Like many other devices used in civilian life, current spacecraft have their origin in various military programs that are intended to cause the enemy as many casualties as possible. The V2 program deserves special attention to be a before and an after in the military field as well as in space.

V2 rockets (Vergeltungswaffe 2 or Retribution Weapon 2) were invented by the German army in World War II in order to terrorize the enemy (supersonic weapons are not heard approaching until they had already impacted). It was something as simple as a remote-controlled bomb (about 900 kg) and something as complex as a set of engines, gyroscopes, accelerometers and mixing liquid fuel (oxygen and alcohol).

This ballistic missile was built in underground factories using slave labor in very precarious conditions and despite the Allies bombed those factories, the truth is that towards the end of the war more than 4,000 artifacts had been released.

Although the V2 did not change the course of the war, it  V2 meant many advances in the space field. In fact, the director of this program, Wernher von Braun, was incorporated into NASA after the war to outrace the Soviet Union in the space program. Furthermore Von Braun was the main designer of the Saturn V rocket used in the Apollo and Skylab missions.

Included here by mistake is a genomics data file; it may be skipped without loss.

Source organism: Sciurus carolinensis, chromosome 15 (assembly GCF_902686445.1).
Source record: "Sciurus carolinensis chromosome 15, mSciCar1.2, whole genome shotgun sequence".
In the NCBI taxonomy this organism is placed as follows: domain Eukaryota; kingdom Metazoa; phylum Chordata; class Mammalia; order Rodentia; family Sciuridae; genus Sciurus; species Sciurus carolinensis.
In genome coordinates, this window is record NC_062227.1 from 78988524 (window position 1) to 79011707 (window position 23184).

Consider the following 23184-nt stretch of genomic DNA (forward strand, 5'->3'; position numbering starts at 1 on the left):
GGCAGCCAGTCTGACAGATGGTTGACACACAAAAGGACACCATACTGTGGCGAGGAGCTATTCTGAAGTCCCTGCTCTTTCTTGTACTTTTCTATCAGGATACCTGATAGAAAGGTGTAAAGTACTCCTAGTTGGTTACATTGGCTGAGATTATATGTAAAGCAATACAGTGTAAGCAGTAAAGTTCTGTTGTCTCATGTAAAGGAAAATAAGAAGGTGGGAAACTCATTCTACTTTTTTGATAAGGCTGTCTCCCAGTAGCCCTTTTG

Even if fame is attributed to Von Brown, he never denied that he was inspired by the works of Pedro Paulet to build and design his rockets. After studying the movement of squid, Paulet concluded that an effective way of displacement in space would be the issuance of a liquid at high speed, producing a movement in the opposite direction to the flow of it (jet). The direct consequence of this is that wings, flaps, or gasoline/kerosene engines were not needed in the future artifacts.

Definitively, space history also has its dark chapters regardless of which over the years has brought enormous contributions both in civil and in science field.


  • Atlas ilustrado de la segunda Guerra Mundial; Ed: Susaeta


Tech For Space Editor